• Prioritising Methadone over other activities such as spending time with loved on hobbies and activities they enjoy

You will want to keep an eye out for deception and manipulation tactics that will come with trying to hide the addiction. Unfortunately, this symptom is not exclusive to Methadone addiction.
Deception and manipulation can arise for a few reasons. One reason is the shame that the person is feeling about their actions. Another may be that they don’t want to be forced to stop. Furthermore, it may be that their judgement is impaired by the addiction. The cravings that accompany addiction may also seem like enough of a reason to behave in a certain way, or it could be because drug addiction could provide its user with a sense of power. In any case, it would be best to remember that you may not just be able to rely on the physical symptoms of methadone addiction and should consider the changes in the behaviour of your loved one.

Impact of methadone addiction on health

In addition to the physical and behavioural symptoms mentioned above, Methadone abuse and misuse can also result in some side effects that will impact your daily life. The danger of Methadone to your health is the reason you should wait to be prescribed this medicine before you take it according to the doctor’s orders. Below we have listed some common and serious side effects of Methadone addiction that begin in your daily life and become progressively harder to ignore.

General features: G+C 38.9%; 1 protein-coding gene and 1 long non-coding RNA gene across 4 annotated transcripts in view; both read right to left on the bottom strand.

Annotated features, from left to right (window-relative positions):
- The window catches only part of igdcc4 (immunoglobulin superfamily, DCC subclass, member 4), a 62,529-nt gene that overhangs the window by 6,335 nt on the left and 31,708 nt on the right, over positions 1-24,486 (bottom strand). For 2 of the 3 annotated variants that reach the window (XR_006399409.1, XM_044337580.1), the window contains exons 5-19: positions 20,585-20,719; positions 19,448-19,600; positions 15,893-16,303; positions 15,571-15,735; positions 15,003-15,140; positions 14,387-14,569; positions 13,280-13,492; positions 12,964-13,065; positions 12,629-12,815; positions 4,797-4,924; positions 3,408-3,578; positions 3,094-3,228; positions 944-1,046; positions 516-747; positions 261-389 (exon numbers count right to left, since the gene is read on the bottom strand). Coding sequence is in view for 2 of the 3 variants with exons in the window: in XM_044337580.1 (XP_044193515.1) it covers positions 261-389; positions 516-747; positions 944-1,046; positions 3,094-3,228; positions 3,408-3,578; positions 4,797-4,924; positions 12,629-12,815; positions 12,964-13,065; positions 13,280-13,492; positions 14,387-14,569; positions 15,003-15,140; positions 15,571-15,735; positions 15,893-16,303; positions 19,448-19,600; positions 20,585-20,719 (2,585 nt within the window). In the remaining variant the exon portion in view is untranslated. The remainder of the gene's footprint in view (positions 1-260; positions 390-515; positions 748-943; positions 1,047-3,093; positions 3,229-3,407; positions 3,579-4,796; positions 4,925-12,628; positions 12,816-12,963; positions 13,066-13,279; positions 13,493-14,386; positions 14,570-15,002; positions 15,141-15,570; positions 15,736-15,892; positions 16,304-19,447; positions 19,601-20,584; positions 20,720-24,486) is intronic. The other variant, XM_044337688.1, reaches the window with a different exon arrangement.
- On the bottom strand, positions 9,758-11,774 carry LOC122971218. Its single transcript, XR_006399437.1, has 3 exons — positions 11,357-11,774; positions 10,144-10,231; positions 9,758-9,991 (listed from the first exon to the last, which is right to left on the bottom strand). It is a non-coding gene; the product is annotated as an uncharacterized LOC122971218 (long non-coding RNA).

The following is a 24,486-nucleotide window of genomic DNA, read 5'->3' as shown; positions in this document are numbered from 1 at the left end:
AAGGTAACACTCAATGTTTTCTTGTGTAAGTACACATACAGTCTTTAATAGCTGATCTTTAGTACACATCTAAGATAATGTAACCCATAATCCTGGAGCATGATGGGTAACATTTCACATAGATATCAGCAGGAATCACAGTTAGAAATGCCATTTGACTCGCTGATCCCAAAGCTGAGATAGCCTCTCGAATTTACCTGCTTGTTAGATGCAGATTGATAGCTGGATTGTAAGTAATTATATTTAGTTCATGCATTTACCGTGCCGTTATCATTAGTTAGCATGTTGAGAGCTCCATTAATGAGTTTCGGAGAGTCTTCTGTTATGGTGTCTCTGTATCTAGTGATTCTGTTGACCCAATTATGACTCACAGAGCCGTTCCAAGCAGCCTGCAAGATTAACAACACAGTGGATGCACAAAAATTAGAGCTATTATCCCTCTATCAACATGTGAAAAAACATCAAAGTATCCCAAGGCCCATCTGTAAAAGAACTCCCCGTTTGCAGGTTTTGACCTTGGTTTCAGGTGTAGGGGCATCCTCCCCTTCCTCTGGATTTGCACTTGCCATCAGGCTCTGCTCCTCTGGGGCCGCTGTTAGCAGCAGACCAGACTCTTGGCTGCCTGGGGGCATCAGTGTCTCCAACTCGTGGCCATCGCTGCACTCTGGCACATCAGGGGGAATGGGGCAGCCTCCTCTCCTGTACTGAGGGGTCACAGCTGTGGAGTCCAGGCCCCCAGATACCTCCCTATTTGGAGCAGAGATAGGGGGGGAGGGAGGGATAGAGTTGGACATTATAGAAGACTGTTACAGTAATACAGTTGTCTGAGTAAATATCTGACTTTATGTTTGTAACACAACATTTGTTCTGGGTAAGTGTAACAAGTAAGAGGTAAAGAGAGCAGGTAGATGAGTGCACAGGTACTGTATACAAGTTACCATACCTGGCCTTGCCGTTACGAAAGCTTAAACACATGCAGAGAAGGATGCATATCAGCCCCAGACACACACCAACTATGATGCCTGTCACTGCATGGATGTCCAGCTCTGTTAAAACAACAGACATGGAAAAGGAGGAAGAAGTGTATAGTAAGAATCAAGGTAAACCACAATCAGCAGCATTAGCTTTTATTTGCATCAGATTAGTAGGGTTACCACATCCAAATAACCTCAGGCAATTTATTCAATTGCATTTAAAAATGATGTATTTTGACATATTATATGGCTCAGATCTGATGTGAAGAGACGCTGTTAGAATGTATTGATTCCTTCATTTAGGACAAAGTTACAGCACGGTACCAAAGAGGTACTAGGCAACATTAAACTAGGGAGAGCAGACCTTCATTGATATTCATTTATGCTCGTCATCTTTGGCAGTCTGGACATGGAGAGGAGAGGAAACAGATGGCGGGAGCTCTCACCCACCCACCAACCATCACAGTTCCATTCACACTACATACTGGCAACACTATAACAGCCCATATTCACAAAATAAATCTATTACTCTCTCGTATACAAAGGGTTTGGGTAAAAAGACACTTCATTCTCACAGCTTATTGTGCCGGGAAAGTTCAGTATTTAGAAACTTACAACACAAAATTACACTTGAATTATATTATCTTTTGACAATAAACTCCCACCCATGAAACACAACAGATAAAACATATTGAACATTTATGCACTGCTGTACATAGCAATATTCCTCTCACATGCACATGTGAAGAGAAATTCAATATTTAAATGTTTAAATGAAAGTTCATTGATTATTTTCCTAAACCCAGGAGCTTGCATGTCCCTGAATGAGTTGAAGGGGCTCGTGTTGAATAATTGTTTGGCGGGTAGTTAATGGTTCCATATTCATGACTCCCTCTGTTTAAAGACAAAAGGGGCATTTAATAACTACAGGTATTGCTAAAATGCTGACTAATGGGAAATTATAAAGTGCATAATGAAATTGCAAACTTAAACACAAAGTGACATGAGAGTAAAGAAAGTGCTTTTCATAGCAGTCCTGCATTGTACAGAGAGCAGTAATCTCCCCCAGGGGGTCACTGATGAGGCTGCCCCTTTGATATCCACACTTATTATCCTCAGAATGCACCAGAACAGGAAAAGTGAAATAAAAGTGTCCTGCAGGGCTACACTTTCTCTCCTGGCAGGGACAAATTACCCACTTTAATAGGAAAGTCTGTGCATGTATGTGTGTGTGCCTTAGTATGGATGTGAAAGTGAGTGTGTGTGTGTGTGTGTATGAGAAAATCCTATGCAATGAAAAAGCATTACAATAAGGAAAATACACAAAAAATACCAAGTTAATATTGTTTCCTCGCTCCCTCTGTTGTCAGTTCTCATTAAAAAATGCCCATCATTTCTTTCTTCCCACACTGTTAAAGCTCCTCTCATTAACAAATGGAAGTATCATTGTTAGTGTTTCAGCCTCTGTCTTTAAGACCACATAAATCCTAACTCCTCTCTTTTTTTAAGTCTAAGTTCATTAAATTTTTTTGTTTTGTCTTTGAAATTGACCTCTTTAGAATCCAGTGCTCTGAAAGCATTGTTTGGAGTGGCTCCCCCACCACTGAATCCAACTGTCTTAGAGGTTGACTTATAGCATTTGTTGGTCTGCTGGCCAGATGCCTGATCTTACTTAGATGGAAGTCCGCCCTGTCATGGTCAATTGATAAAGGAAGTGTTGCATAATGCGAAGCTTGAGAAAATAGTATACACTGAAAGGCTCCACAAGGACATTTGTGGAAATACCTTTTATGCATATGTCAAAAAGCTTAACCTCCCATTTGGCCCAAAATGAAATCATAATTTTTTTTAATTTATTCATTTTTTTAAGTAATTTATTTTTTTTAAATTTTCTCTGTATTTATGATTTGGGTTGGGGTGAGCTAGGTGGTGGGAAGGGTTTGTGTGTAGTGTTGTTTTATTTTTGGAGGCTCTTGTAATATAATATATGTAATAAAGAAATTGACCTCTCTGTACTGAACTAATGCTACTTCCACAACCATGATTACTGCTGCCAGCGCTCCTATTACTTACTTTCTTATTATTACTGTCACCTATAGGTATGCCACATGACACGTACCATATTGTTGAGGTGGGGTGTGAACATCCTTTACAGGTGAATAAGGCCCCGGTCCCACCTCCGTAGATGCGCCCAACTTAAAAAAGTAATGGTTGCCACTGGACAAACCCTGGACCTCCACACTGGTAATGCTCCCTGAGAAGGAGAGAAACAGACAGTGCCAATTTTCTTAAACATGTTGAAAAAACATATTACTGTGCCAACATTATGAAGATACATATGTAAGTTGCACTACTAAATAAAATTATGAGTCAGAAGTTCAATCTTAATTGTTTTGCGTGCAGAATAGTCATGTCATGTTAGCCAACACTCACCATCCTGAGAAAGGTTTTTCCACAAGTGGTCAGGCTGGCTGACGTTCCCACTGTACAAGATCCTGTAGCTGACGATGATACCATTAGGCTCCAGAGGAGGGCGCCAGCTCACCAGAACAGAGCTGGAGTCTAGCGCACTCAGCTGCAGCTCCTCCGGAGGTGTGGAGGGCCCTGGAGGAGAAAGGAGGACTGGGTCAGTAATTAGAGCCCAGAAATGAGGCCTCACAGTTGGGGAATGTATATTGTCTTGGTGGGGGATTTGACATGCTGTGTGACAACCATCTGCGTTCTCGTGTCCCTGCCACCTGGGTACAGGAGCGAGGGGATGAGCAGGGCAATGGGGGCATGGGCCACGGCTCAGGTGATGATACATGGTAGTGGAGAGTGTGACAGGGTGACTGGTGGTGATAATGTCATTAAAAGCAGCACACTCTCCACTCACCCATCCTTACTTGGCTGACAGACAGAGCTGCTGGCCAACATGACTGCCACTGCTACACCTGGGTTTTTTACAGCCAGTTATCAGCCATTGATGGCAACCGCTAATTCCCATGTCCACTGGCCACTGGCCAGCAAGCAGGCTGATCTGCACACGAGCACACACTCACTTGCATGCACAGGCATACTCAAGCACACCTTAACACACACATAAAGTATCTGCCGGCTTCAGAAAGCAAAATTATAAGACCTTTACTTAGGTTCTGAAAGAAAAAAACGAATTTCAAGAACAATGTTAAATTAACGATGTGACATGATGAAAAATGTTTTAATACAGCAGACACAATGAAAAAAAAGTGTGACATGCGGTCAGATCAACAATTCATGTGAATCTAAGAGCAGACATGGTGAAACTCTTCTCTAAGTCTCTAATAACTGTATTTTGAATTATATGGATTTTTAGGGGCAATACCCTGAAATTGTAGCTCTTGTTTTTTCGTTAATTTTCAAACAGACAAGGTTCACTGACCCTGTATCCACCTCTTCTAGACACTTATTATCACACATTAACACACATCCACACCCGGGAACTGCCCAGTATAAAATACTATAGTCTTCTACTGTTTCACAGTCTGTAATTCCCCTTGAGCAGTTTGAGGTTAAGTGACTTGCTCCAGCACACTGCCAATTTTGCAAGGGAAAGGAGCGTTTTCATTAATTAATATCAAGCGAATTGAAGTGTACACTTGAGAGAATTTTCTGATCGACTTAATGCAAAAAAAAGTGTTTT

Common side effects of Methadone addiction

  • Restlessness
  • Itchy skin
  • Sexual problems
  • Weight gain
  • Sleep changes
  • Stomach pain
  • Flushing
  • Mood changes
  • Vision problems

Serious side effects of Methadone addiction

  • Breathing difficulties
  • Fainting or feeling lightheaded
  • Hives or a rash
  • Swollen lips, tongue, throat, or face
  • Chest pain or a rapid heartbeat
  • Hallucinations or confusion
  • Seizures
  • A hoarse voice
  • Swallowing difficulties
  • Severe drowsiness
  • Unusual menstrual periods

Is there Methadone abuse and misuse in the UK?

Methadone is a controlled substance supplied carefully by the NHS on prescription intended to combat heroin addiction. In such cases, Methadone is supplied in fixed doses. It is also used for end-of-life care and in cases of severe pain. Nonetheless, Methadone addiction and abuse remain significant occurrences around the UK.

In 2018, Opiates were the most common factor for drug misuse and death in the UK. In just under three thousand opiate-related deaths during this year, Methadone was ranked as the second-highest used in England and Wales. Methadone misuse resulted in fourteen% of all opiate-related deaths in these countries.